Rory reaches out a hand, without really thinking about it, and places it on the nearest side of the box. It’s warm under his hand and it feels like there’s something moving underneath, like a pulse beneath skin. Rory snatches his hand away.
“What’s wrong with it?” he asks, because it doesn’t seem right, not least because it obviously isn’t the right way up.
“It’s not a box,” says the Doctor as he retrieves a grappling hook hanging out of it. “She’s a TARDIS. A spaceship and a time machine and she needs stabilising. A five minute hop into the future should do it.”
“You’ve got a real time machine?” says Amelia.
Rory reaches out to touch it again, because wow.
The Doctor spins around to face them and claps his hands together excitedly. The sleeves of his borrowed shirt slip down so that they cover his hands and almost his fingers.
“Amelia Pond, like a name in a fairy tale, it was lovely to meet you, and Rory, thank you. Really,” he says, leaning down again so their eyes are level. “Thank you.”
He turns around, braces both hands on the edge of the opening, and leaps up, swinging his leg over to sit on the edge with his legs dangling into the box.
“Wait,” says Rory and the Doctor glances back at him. “You’re supposed to have someone check on you a lot when you bump your head.”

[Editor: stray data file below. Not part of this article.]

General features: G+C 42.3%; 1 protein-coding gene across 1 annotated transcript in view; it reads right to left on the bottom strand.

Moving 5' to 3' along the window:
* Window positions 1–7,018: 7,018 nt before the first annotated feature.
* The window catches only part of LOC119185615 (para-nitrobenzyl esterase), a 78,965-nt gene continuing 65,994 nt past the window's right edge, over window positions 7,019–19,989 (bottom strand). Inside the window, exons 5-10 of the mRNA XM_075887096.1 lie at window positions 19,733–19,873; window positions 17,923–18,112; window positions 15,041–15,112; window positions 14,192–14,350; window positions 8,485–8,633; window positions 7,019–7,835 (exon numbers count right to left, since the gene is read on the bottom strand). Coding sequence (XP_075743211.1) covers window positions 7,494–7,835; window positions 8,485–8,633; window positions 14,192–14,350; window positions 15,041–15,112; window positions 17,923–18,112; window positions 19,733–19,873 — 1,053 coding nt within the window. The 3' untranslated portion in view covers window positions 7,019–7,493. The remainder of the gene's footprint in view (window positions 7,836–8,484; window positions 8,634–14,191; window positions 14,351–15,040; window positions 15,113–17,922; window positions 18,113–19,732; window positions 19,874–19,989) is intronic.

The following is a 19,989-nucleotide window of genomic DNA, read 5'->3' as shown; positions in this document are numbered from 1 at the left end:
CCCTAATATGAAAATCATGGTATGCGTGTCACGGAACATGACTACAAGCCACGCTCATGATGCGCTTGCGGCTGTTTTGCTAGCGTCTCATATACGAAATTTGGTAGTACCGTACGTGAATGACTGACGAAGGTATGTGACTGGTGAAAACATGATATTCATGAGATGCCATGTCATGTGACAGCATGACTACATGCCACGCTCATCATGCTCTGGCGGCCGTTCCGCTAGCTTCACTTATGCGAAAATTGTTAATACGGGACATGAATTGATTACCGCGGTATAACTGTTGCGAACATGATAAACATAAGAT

The Doctor gets that look in eyes again, the one that made Rory think he didn’t have a Mum before he’d even told them so.
“You should come back,” he tells the Doctor in his firmest voice, because everyone needs someone to look after them sometimes, even Doctors, and even Amelia has an Aunt at least.
Next to him Amelia rolls her eyes. She’s never been impressed by his firm voice.
“Gimme five minutes and I’ll be right back,” the Doctor replies.
“People always say that,” says Amelia.
The Doctor stops and looks at her. Rory thinks that maybe he sees something in Amelia’s eyes as well that even Rory doesn’t.
“Am I people?” he asks her. “Do I even look like people? Trust me, I’m the Doctor. I always come back.”
“Then you should come back so we can check on your head,” says Rory, “and you shouldn’t fall asleep, because that’s bad when you’ve been hit on the head.”
The Doctor smiles, which is a lot nicer than the Cheshire Cat grin of earlier.
“No fear of that. Five minutes then, I promise.”
He jumps into the box and they hear him yelling, “Geronimo!” and a splash before the doors of the box slam shut and there’s that whirling noise again as the box fades into nothing.
Rory and Amelia stand there for a moment, looking at the remains of the greenhouse.
“He better had come back,” she says. “I’m not getting blamed for this one.”